Insights from Misaligned Black Hole Pairs

Astronomers study gravitationally linked pairs of black holes to understand how stellar-mass black holes form. What can we learn from black holes that are off kilter from the binaries they belong to?

You Spin Your Way, and I’ll Spin Mine

a diagram illustrating positive and negative effective spin

Top: The black hole spins are aligned with the system’s orbital angular momentum (positive χeff). Bottom: The black hole spins are misaligned with the system’s orbital angular momentum (negative χeff). [Kerry Hensley]

Collecting the gravitational waves from merging stellar-mass black holes allows us get at one of the fundamental questions in high-energy astrophysics: how did the black holes that exist in the universe today come to be? A black hole’s mass and spin hint at whether it formed directly from the collapse of a massive star or through a process called hierarchical merging — the formation of large black holes through successive mergers of smaller ones.

One property we can use to probe the origins of black holes in merging binary systems is the effective inspiral spin parameter, denoted χeff, which is a measure of how aligned the spins of the black holes are with the orbit of the binary pair. In some systems, the black holes spin in the same direction as they orbit, giving the system positive χeff. In others, one or both black holes are tilted, and they spin in directions that are at odds with their orbital motion, giving the system negative χeff. A recent publication searches for the most misaligned black hole binaries to understand the origins of the black holes in the universe today.

plots of the effective spin distribution for binary systems containing one or two black holes formed through hierarchical merging

Theoretical probability distribution functions (top) and cumulative distribution functions (bottom) for the effective inspiral spin parameters (χeff) of binary systems containing one (orange) or two (blue) black holes formed through hierarchical merging. The different lines in the top panel show the effect of different initial black hole spins. [Fishbach et al. 2022]

Monitoring Misalignment

Maya Fishbach (Northwestern University) and collaborators began their investigation by predicting the spins of black holes in binaries in which at least one member formed through hierarchical merging. The team’s calculations showed that hierarchical merging results in a substantial number of black holes with spins misaligned from their direction of orbital motion. Specifically, the team predicted that 16% of black hole binaries would have χeff less than −0.3, regardless of whether one or both members of the binary system arose through hierarchical merging.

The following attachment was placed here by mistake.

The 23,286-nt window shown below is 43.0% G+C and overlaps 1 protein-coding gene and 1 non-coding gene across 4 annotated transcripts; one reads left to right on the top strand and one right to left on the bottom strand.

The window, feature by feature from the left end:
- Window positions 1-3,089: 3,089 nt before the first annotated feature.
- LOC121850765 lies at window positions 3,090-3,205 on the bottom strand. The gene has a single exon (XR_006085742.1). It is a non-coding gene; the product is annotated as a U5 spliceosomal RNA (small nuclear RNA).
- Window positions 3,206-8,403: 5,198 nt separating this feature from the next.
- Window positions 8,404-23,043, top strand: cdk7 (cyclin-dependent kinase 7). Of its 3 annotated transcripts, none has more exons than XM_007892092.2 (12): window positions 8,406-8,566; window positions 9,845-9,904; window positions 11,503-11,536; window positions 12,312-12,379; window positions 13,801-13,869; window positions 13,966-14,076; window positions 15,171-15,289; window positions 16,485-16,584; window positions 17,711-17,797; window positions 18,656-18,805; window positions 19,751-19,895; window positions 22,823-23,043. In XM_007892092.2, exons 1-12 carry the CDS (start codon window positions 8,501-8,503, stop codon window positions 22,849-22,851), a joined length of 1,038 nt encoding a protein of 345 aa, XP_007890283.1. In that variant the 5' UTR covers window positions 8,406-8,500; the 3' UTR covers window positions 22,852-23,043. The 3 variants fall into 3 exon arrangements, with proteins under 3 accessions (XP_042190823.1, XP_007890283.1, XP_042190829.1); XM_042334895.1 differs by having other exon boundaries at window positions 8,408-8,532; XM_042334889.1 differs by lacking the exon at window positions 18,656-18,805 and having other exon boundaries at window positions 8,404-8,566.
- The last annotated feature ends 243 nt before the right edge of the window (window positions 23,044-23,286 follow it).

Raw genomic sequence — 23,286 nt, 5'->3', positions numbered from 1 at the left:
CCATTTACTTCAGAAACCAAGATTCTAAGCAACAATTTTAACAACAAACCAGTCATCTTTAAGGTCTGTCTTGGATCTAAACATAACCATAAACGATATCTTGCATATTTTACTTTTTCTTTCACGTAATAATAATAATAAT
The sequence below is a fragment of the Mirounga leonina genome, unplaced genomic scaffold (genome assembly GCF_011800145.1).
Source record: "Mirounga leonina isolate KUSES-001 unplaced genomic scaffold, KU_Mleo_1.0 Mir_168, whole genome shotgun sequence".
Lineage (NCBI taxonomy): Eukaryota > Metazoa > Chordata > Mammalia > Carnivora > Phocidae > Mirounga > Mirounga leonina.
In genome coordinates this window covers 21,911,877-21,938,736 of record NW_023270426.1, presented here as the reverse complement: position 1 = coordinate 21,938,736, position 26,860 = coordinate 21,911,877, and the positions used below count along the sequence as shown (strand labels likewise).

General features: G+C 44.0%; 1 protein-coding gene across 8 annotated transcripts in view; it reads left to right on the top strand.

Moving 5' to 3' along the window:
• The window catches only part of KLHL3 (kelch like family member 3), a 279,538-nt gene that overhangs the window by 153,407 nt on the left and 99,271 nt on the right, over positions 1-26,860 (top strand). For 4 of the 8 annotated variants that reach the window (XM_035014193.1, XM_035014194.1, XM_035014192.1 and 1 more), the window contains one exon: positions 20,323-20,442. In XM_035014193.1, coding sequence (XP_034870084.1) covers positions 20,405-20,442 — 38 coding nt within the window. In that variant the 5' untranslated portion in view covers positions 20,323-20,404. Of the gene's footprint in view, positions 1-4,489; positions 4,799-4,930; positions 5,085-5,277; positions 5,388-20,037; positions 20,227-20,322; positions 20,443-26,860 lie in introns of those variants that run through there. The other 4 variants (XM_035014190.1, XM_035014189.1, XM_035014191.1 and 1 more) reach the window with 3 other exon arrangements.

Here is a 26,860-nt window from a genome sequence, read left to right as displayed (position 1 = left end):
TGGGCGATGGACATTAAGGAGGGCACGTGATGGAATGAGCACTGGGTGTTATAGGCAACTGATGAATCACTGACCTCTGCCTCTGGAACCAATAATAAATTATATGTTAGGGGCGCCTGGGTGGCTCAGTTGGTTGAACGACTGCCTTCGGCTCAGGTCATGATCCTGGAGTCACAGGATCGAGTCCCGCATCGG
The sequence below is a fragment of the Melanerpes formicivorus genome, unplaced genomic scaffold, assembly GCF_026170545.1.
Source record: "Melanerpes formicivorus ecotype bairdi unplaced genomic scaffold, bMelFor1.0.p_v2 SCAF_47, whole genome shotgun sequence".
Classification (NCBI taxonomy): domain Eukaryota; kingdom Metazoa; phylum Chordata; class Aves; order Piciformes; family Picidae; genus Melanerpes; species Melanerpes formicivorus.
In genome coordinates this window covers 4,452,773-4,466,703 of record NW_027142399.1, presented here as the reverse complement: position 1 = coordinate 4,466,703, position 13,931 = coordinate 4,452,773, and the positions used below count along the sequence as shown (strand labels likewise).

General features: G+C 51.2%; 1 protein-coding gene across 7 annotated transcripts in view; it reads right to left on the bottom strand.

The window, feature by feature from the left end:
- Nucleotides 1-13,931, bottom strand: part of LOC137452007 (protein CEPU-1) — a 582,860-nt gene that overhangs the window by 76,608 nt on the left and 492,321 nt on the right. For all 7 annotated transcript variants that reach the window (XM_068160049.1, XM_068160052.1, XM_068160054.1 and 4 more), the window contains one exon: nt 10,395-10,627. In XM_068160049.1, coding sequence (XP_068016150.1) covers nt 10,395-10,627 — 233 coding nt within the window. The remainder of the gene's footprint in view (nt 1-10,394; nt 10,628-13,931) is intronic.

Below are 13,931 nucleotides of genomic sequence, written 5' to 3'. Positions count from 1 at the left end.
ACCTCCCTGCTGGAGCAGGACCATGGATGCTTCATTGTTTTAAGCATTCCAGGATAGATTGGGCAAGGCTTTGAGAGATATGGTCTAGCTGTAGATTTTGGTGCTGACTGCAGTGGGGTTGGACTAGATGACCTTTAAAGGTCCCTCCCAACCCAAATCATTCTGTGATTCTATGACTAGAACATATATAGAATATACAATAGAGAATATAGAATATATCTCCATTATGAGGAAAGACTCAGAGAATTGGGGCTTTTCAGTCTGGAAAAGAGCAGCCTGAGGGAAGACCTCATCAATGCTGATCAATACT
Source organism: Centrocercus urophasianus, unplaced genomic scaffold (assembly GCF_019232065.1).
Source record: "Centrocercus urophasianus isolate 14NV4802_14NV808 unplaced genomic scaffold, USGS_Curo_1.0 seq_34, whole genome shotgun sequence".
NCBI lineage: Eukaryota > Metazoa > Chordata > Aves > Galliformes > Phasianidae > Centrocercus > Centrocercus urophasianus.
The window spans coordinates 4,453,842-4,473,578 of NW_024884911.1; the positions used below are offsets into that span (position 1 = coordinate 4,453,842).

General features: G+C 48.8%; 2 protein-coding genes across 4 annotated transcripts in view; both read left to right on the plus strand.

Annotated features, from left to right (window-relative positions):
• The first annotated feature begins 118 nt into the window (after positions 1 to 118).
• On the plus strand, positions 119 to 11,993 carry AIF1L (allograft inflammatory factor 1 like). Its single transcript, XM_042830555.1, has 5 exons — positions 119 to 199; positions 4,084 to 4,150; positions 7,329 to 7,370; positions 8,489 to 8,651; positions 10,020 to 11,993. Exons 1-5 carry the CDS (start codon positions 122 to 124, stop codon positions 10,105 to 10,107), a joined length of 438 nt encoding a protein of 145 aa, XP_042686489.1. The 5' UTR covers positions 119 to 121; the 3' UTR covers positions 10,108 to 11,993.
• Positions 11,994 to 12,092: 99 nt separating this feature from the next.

With this prediction in hand, Fishbach and coauthors turned to the data, assessing the χeff values of 69 merging black hole pairs in the third Gravitational-wave Transient Catalog (GWTC-3), which is the most recent catalog of gravitational wave events detected by LIGO and Virgo. Depending on the model used to analyze the data, the team found that the maximum proportion of binary systems with χeff less than −0.3 is 4.2%.

Evidence for Meager Mergers

plot of expected number of misaligned binary mergers as a function of total number of events observed and

The expected number of gravitational wave events for systems with χeff less than −0.3 that we expect to observe as a function of the hierarchical merger (HM) fraction and the total number of events observed. [Fishbach et al. 2022]

Given the small fraction of strongly misaligned black hole systems, the team found that hierarchical mergers likely populate no more than 26% of black hole binaries. Intriguingly, only 69% of massive black holes (60 solar masses) are expected to be products of hierarchical merging, meaning that some of these high-mass black holes most likely result from enormous collapsing stars — a finding that has implications for our understanding of stellar interiors and nuclear physics.

Fishbach and collaborators note that if black hole binaries with χeff less than −0.3 aren’t detected in the future, that would point to hierarchical merging being even less common. If the LIGO, Virgo, and KAGRA gravitational wave detectors find no such systems during their next observing runs, the team limits the percentage of black holes formed through hierarchical merging to no more than 2.5%.


“Limits on Hierarchical Black Hole Mergers from the Most Negative χeff Systems,” Maya Fishbach et al 2022 ApJL 935 L26. doi:10.3847/2041-8213/ac86c4